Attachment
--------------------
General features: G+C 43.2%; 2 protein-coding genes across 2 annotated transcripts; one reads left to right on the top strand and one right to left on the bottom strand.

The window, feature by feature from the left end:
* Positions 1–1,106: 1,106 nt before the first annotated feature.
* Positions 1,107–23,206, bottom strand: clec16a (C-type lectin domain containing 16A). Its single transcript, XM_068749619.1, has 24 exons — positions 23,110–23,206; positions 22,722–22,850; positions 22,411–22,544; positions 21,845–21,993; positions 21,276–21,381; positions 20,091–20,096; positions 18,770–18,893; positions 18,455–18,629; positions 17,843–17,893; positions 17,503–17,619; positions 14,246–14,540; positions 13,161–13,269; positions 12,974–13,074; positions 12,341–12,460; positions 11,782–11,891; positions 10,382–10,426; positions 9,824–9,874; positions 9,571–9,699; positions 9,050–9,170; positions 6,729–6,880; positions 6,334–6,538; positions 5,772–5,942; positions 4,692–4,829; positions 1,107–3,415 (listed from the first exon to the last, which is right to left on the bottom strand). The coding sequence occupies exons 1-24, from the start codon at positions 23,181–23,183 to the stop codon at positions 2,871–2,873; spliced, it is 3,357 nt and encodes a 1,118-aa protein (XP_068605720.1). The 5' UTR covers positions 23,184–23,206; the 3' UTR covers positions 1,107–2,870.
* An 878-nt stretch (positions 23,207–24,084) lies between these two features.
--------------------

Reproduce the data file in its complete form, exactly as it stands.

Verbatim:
General features: G+C 43.2%; 2 protein-coding genes across 2 annotated transcripts; one reads left to right on the top strand and one right to left on the bottom strand.

The window, feature by feature from the left end:
* Positions 1–1,106: 1,106 nt before the first annotated feature.
* Positions 1,107–23,206, bottom strand: clec16a (C-type lectin domain containing 16A). Its single transcript, XM_068749619.1, has 24 exons — positions 23,110–23,206; positions 22,722–22,850; positions 22,411–22,544; positions 21,845–21,993; positions 21,276–21,381; positions 20,091–20,096; positions 18,770–18,893; positions 18,455–18,629; positions 17,843–17,893; positions 17,503–17,619; positions 14,246–14,540; positions 13,161–13,269; positions 12,974–13,074; positions 12,341–12,460; positions 11,782–11,891; positions 10,382–10,426; positions 9,824–9,874; positions 9,571–9,699; positions 9,050–9,170; positions 6,729–6,880; positions 6,334–6,538; positions 5,772–5,942; positions 4,692–4,829; positions 1,107–3,415 (listed from the first exon to the last, which is right to left on the bottom strand). The coding sequence occupies exons 1-24, from the start codon at positions 23,181–23,183 to the stop codon at positions 2,871–2,873; spliced, it is 3,357 nt and encodes a 1,118-aa protein (XP_068605720.1). The 5' UTR covers positions 23,184–23,206; the 3' UTR covers positions 1,107–2,870.
* An 878-nt stretch (positions 23,207–24,084) lies between these two features.